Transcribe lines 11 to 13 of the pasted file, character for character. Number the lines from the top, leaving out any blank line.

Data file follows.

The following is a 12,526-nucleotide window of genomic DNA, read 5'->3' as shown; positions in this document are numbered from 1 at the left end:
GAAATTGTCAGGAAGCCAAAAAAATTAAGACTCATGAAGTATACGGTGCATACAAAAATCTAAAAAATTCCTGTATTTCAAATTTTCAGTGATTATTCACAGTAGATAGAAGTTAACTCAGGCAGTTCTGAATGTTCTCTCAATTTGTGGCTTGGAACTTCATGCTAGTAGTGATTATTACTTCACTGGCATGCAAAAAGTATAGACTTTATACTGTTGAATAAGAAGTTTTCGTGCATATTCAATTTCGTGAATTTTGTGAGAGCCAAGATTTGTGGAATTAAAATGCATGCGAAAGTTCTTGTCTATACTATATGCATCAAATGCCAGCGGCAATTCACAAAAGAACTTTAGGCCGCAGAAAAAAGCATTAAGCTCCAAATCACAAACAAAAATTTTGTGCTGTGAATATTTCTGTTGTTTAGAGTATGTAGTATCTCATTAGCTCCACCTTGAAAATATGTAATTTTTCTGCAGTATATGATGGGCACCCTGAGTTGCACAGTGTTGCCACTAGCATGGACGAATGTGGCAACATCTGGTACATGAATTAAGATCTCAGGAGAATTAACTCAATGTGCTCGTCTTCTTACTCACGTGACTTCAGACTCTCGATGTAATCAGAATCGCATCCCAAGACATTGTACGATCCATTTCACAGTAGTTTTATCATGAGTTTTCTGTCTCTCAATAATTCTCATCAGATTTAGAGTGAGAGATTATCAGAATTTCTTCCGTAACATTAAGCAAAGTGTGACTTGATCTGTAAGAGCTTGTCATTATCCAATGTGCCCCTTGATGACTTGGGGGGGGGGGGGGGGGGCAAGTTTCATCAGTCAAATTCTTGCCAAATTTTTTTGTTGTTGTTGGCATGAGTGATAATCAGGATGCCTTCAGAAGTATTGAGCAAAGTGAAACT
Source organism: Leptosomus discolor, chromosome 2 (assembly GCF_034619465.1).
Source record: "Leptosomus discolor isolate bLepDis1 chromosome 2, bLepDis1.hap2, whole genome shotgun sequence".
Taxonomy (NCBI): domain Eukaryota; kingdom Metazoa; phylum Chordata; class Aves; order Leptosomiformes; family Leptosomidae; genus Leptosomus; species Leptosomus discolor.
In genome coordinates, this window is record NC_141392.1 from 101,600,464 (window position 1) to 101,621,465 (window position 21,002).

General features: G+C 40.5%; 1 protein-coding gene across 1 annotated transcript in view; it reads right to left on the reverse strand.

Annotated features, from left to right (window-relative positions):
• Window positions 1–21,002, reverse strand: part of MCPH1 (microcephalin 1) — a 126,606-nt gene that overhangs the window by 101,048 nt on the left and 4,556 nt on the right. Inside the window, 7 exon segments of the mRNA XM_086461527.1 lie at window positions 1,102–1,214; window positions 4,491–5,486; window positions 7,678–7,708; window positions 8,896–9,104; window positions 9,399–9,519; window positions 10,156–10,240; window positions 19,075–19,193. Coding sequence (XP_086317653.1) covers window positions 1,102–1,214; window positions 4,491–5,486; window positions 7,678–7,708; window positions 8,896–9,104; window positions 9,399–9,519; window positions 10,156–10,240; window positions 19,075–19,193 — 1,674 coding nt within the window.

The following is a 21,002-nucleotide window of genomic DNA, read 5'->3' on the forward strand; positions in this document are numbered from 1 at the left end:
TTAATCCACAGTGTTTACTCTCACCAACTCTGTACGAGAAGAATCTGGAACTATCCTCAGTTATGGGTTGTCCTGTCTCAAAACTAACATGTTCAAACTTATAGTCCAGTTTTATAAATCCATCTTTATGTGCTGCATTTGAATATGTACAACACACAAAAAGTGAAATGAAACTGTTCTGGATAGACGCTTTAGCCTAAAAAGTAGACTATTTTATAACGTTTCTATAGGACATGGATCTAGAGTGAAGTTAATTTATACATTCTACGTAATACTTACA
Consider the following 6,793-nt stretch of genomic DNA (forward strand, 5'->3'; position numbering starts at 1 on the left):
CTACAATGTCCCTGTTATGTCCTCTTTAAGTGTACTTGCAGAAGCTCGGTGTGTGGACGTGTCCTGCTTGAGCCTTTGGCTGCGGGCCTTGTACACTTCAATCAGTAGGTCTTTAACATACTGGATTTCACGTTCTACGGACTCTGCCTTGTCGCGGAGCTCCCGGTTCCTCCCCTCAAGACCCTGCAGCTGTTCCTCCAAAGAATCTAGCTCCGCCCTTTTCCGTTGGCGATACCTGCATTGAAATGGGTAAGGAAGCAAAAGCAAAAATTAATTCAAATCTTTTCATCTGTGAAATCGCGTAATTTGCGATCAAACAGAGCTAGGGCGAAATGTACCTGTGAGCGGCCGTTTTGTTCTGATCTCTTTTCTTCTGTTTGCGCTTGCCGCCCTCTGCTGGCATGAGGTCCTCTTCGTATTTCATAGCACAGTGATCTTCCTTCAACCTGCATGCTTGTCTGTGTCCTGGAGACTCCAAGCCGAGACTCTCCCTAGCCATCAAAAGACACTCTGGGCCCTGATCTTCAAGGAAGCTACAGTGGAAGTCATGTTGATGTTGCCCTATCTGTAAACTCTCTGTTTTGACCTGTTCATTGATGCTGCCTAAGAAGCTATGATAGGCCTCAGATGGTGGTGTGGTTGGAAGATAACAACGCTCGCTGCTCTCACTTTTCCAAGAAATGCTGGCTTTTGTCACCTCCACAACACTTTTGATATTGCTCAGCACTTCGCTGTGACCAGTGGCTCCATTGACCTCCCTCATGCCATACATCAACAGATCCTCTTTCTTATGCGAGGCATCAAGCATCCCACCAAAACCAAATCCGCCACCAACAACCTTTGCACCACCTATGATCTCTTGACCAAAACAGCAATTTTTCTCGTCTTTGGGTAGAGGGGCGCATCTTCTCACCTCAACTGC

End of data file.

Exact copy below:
TTAATCCACAGTGTTTACTCTCACCAACTCTGTACGAGAAGAATCTGGAACTATCCTCAGTTATGGGTTGTCCTGTCTCAAAACTAACATGTTCAAACTTATAGTCCAGTTTTATAAATCCATCTTTATGTGCTGCATTTGAATATGTACAACACACAAAAAGTGAAATGAAACTGTTCTGGATAGACGCTTTAGCCTAAAAAGTAGACTATTTTATAACGTTTCTATAGGACATGGATCTAGAGTGAAGTTAATTTATACATTCTACGTAATACTTACA
Consider the following 6,793-nt stretch of genomic DNA (forward strand, 5'->3'; position numbering starts at 1 on the left):
CTACAATGTCCCTGTTATGTCCTCTTTAAGTGTACTTGCAGAAGCTCGGTGTGTGGACGTGTCCTGCTTGAGCCTTTGGCTGCGGGCCTTGTACACTTCAATCAGTAGGTCTTTAACATACTGGATTTCACGTTCTACGGACTCTGCCTTGTCGCGGAGCTCCCGGTTCCTCCCCTCAAGACCCTGCAGCTGTTCCTCCAAAGAATCTAGCTCCGCCCTTTTCCGTTGGCGATACCTGCATTGAAATGGGTAAGGAAGCAAAAGCAAAAATTAATTCAAATCTTTTCATCTGTGAAATCGCGTAATTTGCGATCAAACAGAGCTAGGGCGAAATGTACCTGTGAGCGGCCGTTTTGTTCTGATCTCTTTTCTTCTGTTTGCGCTTGCCGCCCTCTGCTGGCATGAGGTCCTCTTCGTATTTCATAGCACAGTGATCTTCCTTCAACCTGCATGCTTGTCTGTGTCCTGGAGACTCCAAGCCGAGACTCTCCCTAGCCATCAAAAGACACTCTGGGCCCTGATCTTCAAGGAAGCTACAGTGGAAGTCATGTTGATGTTGCCCTATCTGTAAACTCTCTGTTTTGACCTGTTCATTGATGCTGCCTAAGAAGCTATGATAGGCCTCAGATGGTGGTGTGGTTGGAAGATAACAACGCTCGCTGCTCTCACTTTTCCAAGAAATGCTGGCTTTTGTCACCTCCACAACACTTTTGATATTGCTCAGCACTTCGCTGTGACCAGTGGCTCCATTGACCTCCCTCATGCCATACATCAACAGATCCTCTTTCTTATGCGAGGCATCAAGCATCCCACCAAAACCAAATCCGCCACCAACAACCTTTGCACCACCTATGATCTCTTGACCAAAACAGCAATTTTTCTCGTCTTTGGGTAGAGGGGCGCATCTTCTCACCTCAACTGC